Sunday, March 3, 2013

An 'A-love' Story...

(No it is not a typo, the story is about A-Love, the kind of story that does not end in a happily ever-after. The kind of story that is all too common. Tragically. A salute goes out to Indichange and Bell Bajao! campaign by Breakthrough for bringing this 'aapas ka mamala (internal or domestic affair) in the open)

He shouts, she cowers.

He screams, she bows.

He is upset, she tells herself.
He is angry, tense and tired. But he loves her, she knows.

She sleeps, he forces himself on her.
She resists, he hurts her.

He will go to another woman. She warns herself.
He needs her. She is lucky. He is a man. It is a need.

He hits her. She thinks it will stop.
Again. And again. Some more. It doesn't stop.

She thinks it's ok. Such is marriage, or love, or an affair.
Or whatever it is they share. He is a man. He needs control. He needs to feel all-powerful.

She was warned. They'll side with him.
He is a man. She'll have nowhere to go.

She is trapped. In a golden cage. Or in a rusted, rotten one.
It doesn't matter. Her wings are clipped. And the small gate locked.

He wants money that she earns. Or not. He just wants to see her in pain.
But the pain is a must. He needs to see her in it. He is the King. He rules.

She thought submission was the key. He didn't.
She thought it was a part of life. He agreed.

So it went-on. With them living unhappily ever-after.
Her submission feeding his rage, his ego. Her bruises stunting her, making her de-grow.

Nobody rang the bell. Nobody walked-in. 
In to her little world of daily wars and daily defeats. Of broken dreams and shattered promises. 

A story not so uncommon, in any part of the world. 

A cancer that grows daily, feeds on the ugly marketing of women as a commodity, in senseless tv serials seen by millions, in advertisements which portray women as nothing else but men's playthings. In music videos, songs, item numbers...In all forms of mass media, which support domination of women indirectly in more ways than one. Parents teaching girls to bear pain, and keep quiet, husbands, brothers, sons and co-workers, who think they own women and that women associated with them are, 'theirs'. These are just some of things that lead to violence against women. Physical violence is just one of its forms. Mostly detectable easily as it is visible. 

Sexual, mental, psychological violence are just as serious and sometimes the scars last more than a lifetime and run too deep to see.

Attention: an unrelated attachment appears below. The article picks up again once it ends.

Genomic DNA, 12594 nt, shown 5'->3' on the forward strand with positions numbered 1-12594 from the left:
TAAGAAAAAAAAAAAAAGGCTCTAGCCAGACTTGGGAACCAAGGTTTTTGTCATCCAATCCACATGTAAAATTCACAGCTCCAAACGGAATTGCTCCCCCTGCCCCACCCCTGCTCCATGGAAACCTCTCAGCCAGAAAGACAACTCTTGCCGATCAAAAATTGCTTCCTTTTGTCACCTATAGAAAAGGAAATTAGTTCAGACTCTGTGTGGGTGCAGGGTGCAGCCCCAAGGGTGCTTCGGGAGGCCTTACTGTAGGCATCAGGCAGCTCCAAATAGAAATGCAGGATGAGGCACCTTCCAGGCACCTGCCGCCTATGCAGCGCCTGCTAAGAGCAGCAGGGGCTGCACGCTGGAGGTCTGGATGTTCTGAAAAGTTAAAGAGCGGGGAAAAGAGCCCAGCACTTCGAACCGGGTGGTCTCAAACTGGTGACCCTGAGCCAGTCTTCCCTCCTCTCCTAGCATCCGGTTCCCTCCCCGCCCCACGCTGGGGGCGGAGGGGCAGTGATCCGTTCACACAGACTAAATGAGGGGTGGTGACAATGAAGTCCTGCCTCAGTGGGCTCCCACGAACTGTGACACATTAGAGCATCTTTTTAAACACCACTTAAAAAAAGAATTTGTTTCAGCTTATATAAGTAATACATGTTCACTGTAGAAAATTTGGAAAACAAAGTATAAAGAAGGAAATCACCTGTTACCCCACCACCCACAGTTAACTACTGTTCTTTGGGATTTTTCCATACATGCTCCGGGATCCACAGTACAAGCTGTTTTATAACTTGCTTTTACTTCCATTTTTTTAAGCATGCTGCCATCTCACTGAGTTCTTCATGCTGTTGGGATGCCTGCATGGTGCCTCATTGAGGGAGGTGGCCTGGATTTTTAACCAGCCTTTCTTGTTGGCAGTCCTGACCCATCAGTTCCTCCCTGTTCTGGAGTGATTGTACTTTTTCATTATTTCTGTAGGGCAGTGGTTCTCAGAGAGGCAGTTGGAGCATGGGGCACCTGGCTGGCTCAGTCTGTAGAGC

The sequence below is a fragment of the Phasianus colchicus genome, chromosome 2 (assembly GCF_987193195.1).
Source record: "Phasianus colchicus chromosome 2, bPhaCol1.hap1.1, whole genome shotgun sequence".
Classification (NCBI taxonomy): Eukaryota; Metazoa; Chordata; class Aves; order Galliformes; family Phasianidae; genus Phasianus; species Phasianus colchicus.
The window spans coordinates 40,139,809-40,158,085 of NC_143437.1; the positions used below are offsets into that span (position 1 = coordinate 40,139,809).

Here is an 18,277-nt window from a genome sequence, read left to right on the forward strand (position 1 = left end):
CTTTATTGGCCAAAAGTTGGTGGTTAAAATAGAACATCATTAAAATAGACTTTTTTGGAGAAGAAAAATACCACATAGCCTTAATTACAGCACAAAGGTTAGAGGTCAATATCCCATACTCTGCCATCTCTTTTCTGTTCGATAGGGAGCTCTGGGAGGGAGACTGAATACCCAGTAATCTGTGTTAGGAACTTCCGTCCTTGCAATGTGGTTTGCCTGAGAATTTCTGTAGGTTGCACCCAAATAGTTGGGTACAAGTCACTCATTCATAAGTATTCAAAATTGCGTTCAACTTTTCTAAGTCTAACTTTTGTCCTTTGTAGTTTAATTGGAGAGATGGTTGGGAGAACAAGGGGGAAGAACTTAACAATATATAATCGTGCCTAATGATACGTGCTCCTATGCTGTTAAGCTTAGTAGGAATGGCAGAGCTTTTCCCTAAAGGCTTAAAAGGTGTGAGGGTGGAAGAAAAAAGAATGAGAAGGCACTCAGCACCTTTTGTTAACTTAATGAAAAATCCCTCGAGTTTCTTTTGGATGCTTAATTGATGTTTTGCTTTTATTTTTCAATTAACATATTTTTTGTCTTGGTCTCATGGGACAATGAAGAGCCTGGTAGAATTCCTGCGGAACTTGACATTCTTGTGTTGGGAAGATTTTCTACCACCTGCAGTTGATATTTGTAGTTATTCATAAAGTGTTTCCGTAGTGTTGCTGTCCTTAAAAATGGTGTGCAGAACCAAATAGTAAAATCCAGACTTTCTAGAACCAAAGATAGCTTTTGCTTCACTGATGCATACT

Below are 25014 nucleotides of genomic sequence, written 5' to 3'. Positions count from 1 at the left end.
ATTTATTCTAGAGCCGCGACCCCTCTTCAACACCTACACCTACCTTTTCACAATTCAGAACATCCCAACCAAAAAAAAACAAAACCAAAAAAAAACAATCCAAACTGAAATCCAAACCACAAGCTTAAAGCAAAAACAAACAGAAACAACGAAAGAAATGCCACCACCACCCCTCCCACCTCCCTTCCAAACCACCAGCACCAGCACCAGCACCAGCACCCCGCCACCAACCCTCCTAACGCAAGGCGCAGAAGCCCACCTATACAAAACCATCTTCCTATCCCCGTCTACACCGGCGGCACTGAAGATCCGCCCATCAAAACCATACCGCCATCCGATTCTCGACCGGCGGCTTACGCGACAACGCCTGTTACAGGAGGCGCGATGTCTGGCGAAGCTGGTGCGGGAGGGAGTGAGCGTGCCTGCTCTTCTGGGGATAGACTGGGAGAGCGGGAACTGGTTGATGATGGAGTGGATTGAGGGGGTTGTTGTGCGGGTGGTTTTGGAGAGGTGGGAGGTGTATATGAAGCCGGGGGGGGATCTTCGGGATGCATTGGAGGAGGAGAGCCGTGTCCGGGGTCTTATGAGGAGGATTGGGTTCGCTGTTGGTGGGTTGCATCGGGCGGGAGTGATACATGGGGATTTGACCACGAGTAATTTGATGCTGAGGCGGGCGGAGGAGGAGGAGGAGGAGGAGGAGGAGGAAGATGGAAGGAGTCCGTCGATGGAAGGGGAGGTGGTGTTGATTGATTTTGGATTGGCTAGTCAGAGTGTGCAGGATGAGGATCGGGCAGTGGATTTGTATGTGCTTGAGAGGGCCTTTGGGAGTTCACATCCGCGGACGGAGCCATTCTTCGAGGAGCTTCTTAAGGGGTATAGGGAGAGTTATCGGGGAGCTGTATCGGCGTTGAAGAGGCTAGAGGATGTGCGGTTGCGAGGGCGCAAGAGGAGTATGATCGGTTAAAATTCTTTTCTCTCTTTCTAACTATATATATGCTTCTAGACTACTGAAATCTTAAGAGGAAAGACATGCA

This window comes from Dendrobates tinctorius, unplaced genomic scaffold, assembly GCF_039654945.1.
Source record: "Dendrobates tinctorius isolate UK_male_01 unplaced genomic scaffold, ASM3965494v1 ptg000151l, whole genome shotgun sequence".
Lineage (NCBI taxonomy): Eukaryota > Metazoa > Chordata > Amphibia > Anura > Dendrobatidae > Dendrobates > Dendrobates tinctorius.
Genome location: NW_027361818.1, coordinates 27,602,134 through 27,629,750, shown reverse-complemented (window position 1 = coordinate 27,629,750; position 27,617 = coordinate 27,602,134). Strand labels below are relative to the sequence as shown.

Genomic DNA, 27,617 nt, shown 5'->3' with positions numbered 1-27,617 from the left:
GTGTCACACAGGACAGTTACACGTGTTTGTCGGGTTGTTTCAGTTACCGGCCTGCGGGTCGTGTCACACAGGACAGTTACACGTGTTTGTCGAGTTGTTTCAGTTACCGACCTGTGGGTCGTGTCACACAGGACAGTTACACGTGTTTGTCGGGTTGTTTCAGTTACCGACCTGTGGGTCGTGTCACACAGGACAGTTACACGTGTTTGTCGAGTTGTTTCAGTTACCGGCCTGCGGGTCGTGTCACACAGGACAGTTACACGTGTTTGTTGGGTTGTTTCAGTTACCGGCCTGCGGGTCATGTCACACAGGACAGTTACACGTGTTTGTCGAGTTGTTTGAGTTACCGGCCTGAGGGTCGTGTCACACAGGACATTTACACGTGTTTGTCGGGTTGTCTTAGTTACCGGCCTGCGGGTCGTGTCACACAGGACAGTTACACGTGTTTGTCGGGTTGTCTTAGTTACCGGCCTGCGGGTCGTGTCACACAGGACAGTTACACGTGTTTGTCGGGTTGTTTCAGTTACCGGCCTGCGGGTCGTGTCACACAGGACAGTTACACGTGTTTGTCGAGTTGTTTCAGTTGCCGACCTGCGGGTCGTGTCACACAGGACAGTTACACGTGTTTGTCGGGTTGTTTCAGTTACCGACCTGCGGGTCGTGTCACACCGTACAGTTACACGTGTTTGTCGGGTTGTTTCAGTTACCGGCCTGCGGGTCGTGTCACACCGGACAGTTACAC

Rich or poor. Educated or illiterate. Slum-dweller or penthouse owner. Rural or urban. All women are vulnerable. All men and boys possible perpetrators of violence. 

So why are men such control-freaks? Are all men like this? What makes men treat women differently? Why is the control of patriarchy on the psyche of women and men so strong that it refuses to let go? That education, better living standards, better quality of life do not differentiate men who abuse women from those who don't?

Answers to these questions are not easy to come-by. And I haven't got them either. In fact I think women cannot find these answers, 'alone', without the men about whom these questions are anyway!

But one thing is for sure. While we theorize violence and try and get to the roots of societal attitudes towards women in general, there is also a need for us, collectively; and not as men, or women, to stand up for each other. And not just by protesting on the streets, but by raising our voice, when somebody raises an alarm in a bus about being troubled by somebody standing next to them. Or by stopping to 'interfere' when a man is mercilessly beating up a woman on the side of the street. There is a need for us to understand that it is our lack of standing up for each other, our lack of common consciousness that is emboldening people who think they can do anything and get away, even in the middle of a crowd. Or in the safety of their homes. Because no neighbor would want to get into an, 'aapas ka mamla' or a domestic situation. 

So whether it is in the colony, or in the streets, in the metro, or in a crowded bus, what is needed, as a first step, is a sensitivity towards others. An interfering nature that will make you understand when something is not quite right around you. Let us start by being 'mild' peeping-toms. Let's keep our ears open to hear someone's cries for help. And our mind open to think of helping in a couple's violent exchange as not interference but a social duty. And let's pay our neighbors a visit and let them know that we know. 

So BELL BAJAO! Ring the bell if you think someone is in trouble. Maybe it can help a dream from shattering, a soul from getting lost.

Find more information here 

No comments: